DJ Hero Review (PS3)

Itís one thing to offer unsure consumers a guitar to play. It took a few years for many of us to realize just how fun Guitar Hero was, and to come and appreciate it. DJ Hero embarks on that same quest, and we think it succeeds pretty well. Thankfully (for Activision), theyíre in for the long haul.

From FreeStyleGames and Activision comes DJ Hero, with its own exclusive controller and songlist. While Harmonix put out The Beatles Rock Band, a historical detailing of the bandís legacy, Activision set itself to put out four new music titles: Guitar Hero 5, DJ Hero, Band Hero, and Guitar Hero Van Halen. Out of all of these, DJ Hero succeeds almost without measure.

This is what you play on. The turntable is fun to play, and hard on the hand.
Meanwhile, you're selected character will be playing a full, giant turntable onscreen. Fair, right?

It does this in a few ways. First, the gameplay is unique and itís difficult. Both hands are required, and not just one pushing one button. Right handed players will scratch and button press with their preferred appendage while their left hand is in charge of changing sounds, activating ďeuphoriaĒ, the gameís star power, and switching between the two tracks playing together. One hand may be dominant during gameplay, but coordination is required tenfold compared to Guitar Hero.

Second, the music is unique, and everyone will find a bunch of remixes that they like. Whether you like classic rock, hip hop, or some of todayís top hits, there are 93 individual and unique tracks to play, most spliced together from two different songs. Some of the choices may not be to your liking, but some will make you wish youíd thought of it. Others are so brilliant, you know why you didnít.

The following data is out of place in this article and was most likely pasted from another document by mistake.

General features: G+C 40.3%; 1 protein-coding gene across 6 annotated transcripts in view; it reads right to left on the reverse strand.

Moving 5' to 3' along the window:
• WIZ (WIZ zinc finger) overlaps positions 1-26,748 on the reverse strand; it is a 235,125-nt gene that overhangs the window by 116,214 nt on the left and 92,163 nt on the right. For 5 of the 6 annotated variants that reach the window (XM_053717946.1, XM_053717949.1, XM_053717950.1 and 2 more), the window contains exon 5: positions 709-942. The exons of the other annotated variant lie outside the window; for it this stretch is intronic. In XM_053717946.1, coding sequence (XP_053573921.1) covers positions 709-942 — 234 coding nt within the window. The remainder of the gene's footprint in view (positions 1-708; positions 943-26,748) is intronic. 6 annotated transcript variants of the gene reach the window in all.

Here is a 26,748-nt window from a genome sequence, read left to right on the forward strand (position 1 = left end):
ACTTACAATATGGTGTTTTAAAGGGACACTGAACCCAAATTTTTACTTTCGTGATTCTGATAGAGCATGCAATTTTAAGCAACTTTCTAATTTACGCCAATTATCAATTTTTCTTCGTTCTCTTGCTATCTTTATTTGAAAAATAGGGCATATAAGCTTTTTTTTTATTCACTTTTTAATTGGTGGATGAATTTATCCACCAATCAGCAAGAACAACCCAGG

However, if thereís anything to really notice about DJ Hero besides the controller, itís the introductory video. Compared to previous Guitar Hero titles, it looks like a cinematic from a high-budget Hollywood film, like Pixar at its best. The score for it may not be the greatest, but itís easily the best videogame opening video weíve seen this year.

Gameplay is familiar to that of Guitar Hero or Rock Band: notes come down the ďfretboardĒ for you to hit. Whatís different is that the DJ Hero controller, the turntable, is that it only has three buttons to hit notes. A crossfader bar can be moved to one of three positions, depending on where the streams indicate (ie. move to the left if the line does so). The general principle is the same, with the exception of scratching.

There are several different types of scratching, but only one form appears for players on the easy or medium difficulty settings, which is straight scratching. That means going back and forth, at any pace, though Iíve found it almost impossible to go at a pace separate from the music without messing up my own pace. On harder difficulties, scratching can also be directional, meaning there may be indicators to scratch in only one direction.

Some songs are fairly easy, and require little more than good timing and steady fingerwork.
Others are a bit more challenging. Then again, this is nothing compared to harder difficulties.